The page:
4 February 2016 by Michael Holder

Car recycling scheme launched for UK’s ‘orphan’ ELVs

A new scheme to aid the capture of ‘orphan vehicles’ for recycling was launched by the British automotive industry yesterday (February 2).

The new take-back scheme will enable consumers to recycle their 'orphan' vehicles for free

The new take-back scheme will enable consumers to recycle their ‘orphan’ vehicles for free

Under the EU’s End of Life Vehicles (ELV) Directive, when cars and vans weighing up to 3.5-tonnes reach the end of their lives, they must be disposed of in an environmentally responsible way – with the process paid for by the manufacturers of the vehicles through schemes such as CarTakeBack.

However, while manufacturers provide this service free of charge, some motorists can face difficulties if the brand is no longer trading and has no parent company. In such situations, the car or van becomes known as an ‘orphan vehicle’.

On behalf of its members, the Society of Motor Manufacturers and Traders (SMMT) has therefore partnered with recycling company Autogreen to launch a free take-back service to ensure that all these unclaimed cars and vans can be disposed of and recycled at no cost to the consumer.

Regulation change

The new intiative includes a website on which consumers can get a quote for recycling their old car (click to enlarge)

The new intiative includes a website on which consumers can get a quote for recycling their old car (click to enlarge)

A spokesperson for SMMT said the initiative – to be overseen by SMMT but managed by Autogreen – was primarily triggered by the recent change in EU legislation, which increased the recycling, reuse and recovery target for ELVs from 85% to 95% from 2015 onwards.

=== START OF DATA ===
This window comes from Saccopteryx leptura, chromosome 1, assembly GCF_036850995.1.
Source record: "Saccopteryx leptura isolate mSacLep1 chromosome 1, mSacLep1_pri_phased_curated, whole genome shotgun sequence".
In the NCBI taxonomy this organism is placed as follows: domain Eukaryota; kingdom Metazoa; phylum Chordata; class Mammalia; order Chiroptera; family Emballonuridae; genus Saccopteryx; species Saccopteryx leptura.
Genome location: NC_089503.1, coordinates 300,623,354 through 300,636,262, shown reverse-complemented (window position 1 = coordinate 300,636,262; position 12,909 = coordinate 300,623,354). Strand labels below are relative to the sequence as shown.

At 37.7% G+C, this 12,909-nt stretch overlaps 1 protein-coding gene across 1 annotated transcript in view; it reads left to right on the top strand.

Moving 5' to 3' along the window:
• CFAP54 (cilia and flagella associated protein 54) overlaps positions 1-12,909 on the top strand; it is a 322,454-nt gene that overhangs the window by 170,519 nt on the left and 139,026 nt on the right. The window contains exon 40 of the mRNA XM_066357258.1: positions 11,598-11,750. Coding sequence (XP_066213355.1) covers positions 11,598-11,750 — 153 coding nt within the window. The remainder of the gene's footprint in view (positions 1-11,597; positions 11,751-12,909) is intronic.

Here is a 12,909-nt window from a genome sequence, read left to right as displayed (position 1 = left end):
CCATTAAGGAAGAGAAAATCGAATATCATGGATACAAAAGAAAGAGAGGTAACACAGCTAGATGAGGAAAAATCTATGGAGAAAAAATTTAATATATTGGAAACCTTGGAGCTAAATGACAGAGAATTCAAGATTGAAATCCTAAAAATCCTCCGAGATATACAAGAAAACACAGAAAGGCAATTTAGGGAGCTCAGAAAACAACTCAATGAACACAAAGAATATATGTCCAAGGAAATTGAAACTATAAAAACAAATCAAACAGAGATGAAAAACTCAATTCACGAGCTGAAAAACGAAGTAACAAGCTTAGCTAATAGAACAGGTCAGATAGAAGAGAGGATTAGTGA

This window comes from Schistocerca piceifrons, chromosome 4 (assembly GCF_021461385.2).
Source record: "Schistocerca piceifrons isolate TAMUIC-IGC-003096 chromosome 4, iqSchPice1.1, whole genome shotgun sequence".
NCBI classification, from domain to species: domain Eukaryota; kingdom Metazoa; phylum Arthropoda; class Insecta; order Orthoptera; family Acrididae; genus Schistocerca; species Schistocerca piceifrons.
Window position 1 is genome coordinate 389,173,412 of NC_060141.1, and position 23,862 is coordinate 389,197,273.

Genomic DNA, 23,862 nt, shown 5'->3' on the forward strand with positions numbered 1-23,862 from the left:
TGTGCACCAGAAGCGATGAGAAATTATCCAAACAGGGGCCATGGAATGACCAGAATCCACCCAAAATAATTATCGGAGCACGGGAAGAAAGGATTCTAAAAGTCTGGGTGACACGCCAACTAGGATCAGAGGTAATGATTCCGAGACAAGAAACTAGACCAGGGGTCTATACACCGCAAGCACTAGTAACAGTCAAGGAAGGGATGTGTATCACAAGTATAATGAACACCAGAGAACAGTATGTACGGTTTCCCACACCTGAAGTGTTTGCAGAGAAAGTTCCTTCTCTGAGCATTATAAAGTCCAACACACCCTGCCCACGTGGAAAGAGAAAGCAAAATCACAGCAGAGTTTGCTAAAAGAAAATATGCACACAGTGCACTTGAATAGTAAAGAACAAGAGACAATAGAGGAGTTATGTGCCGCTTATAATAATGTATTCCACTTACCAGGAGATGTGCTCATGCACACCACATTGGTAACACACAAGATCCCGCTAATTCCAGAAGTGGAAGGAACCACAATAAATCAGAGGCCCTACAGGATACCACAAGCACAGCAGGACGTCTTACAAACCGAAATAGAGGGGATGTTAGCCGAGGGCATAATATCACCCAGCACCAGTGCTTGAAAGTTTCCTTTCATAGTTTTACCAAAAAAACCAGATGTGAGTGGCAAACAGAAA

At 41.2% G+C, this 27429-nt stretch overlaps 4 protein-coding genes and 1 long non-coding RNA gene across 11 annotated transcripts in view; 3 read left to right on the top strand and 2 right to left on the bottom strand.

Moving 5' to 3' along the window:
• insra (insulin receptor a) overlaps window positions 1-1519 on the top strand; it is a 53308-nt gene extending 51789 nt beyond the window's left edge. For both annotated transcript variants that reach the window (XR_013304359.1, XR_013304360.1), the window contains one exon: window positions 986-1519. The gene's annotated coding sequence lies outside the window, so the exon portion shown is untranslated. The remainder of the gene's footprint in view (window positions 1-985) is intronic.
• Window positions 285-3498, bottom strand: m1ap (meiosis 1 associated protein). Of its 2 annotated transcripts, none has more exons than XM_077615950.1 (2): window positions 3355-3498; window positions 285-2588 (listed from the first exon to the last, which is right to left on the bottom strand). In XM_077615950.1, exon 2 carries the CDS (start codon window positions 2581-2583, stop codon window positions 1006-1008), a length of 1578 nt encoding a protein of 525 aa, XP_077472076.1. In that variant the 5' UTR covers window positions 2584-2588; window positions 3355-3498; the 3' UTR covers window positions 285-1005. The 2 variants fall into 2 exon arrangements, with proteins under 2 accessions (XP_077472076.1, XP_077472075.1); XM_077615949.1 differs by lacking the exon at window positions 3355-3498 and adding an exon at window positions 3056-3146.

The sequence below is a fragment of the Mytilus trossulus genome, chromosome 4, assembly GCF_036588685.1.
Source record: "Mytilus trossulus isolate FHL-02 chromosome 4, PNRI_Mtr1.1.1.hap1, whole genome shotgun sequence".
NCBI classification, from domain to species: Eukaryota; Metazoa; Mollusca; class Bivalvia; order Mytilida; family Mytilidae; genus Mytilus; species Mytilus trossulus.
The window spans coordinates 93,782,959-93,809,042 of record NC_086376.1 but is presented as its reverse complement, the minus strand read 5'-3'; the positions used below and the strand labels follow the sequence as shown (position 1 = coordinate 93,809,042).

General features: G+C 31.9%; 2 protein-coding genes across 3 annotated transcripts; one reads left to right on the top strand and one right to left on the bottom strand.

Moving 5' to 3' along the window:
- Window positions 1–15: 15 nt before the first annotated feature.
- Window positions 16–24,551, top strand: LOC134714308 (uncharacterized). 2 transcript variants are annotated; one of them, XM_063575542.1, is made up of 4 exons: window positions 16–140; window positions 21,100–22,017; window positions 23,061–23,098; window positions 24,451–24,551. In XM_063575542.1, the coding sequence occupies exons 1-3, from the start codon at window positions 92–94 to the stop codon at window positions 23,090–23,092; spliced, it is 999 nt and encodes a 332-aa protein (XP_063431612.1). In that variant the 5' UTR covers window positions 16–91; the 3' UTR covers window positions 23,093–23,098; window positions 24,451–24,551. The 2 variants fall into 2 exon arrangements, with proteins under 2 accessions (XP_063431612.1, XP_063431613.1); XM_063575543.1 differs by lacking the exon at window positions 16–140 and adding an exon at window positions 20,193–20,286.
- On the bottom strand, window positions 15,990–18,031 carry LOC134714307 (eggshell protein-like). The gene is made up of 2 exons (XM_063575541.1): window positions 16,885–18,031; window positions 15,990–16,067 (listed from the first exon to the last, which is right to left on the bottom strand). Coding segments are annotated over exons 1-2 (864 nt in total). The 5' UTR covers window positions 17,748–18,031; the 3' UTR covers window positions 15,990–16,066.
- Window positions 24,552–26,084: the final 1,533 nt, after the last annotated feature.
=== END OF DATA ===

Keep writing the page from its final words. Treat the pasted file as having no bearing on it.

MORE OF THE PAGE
According to the spokesperson “this prompted a review of current industry processes and responsibility for end of life vehicles that resulted in SMMT launching this scheme”.

Autogreen has committed to collect these orphan vehicles nationally free-of-charge, which SMMT said would be of particular benefit to owners of orphan vehicles in more remote areas of the UK who can find it hard to get to a recycling point.

It is hoped that the new take-back system “will help ensure that the estimated 700,000 orphan vehicles still on British roads have a route to responsible disposal”.


The CARS trade show (Complete Auto Recycling and Secondary Materials) takes place at Donington Park Race Circuit in Derby from July 13-14 2016. Organised by letsrecycle.com, the show is the premier event for auto recyclers and material processors, featuring indoor exhibitions, working demonstrations, offsite tours and a conference. Click here for more information

Cars are “one of the most efficiently recycled consumer products”, according to SMMT, with manufacturers tasked with recycling and recovering at least 95% of old vehicles.

In addition, less than 2% of waste from vehicle manufacturing plants was sent to landfill in 2015, representing a 90% reduction since 2000.

The most recent figures submitted by the UK government to the EU show the annual recycling and recovery rate for ELVs rose by 0.8% in 2013 to reach 88.9% (see letsrecycle.com story).

SMMT chief executive, Mike Hawes, said: “This new partnership is further evidence of just how seriously UK vehicle manufacturers take their environmental responsibilities. The industry has a strong record, not just on recycling, but on emissions, energy and water usage reduction as a result of huge investments into innovative technologies, production processes and facilities.

“Thanks to this latest initiative, every motorist in Britain can now be assured that when their vehicle reaches the end of its life it will be disposed of in a way that is not just ecologically sound, but cost-free – no matter where they live.”

Related Links:

Autogreen/SMMT car recycling website


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